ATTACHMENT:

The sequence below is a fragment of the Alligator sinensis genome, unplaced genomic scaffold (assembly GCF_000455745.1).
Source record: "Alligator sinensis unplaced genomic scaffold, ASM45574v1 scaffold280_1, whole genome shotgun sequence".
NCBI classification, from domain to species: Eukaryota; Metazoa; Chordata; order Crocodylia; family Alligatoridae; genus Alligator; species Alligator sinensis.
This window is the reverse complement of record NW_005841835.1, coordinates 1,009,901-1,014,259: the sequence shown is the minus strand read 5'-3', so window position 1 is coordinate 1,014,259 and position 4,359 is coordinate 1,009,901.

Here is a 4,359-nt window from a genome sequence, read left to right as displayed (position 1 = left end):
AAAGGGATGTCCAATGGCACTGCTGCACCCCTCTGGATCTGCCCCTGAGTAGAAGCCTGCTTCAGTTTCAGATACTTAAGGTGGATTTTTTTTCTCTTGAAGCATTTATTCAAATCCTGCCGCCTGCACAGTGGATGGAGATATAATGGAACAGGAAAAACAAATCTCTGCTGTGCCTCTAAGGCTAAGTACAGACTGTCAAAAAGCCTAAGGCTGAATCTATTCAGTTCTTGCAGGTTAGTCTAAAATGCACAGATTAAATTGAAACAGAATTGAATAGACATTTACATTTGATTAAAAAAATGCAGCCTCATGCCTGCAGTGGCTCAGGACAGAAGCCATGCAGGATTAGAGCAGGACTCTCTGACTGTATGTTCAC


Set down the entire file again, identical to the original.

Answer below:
The sequence below is a fragment of the Alligator sinensis genome, unplaced genomic scaffold (assembly GCF_000455745.1).
Source record: "Alligator sinensis unplaced genomic scaffold, ASM45574v1 scaffold280_1, whole genome shotgun sequence".
NCBI classification, from domain to species: Eukaryota; Metazoa; Chordata; order Crocodylia; family Alligatoridae; genus Alligator; species Alligator sinensis.
This window is the reverse complement of record NW_005841835.1, coordinates 1,009,901-1,014,259: the sequence shown is the minus strand read 5'-3', so window position 1 is coordinate 1,014,259 and position 4,359 is coordinate 1,009,901.

Here is a 4,359-nt window from a genome sequence, read left to right as displayed (position 1 = left end):
AAAGGGATGTCCAATGGCACTGCTGCACCCCTCTGGATCTGCCCCTGAGTAGAAGCCTGCTTCAGTTTCAGATACTTAAGGTGGATTTTTTTTCTCTTGAAGCATTTATTCAAATCCTGCCGCCTGCACAGTGGATGGAGATATAATGGAACAGGAAAAACAAATCTCTGCTGTGCCTCTAAGGCTAAGTACAGACTGTCAAAAAGCCTAAGGCTGAATCTATTCAGTTCTTGCAGGTTAGTCTAAAATGCACAGATTAAATTGAAACAGAATTGAATAGACATTTACATTTGATTAAAAAAATGCAGCCTCATGCCTGCAGTGGCTCAGGACAGAAGCCATGCAGGATTAGAGCAGGACTCTCTGACTGTATGTTCAC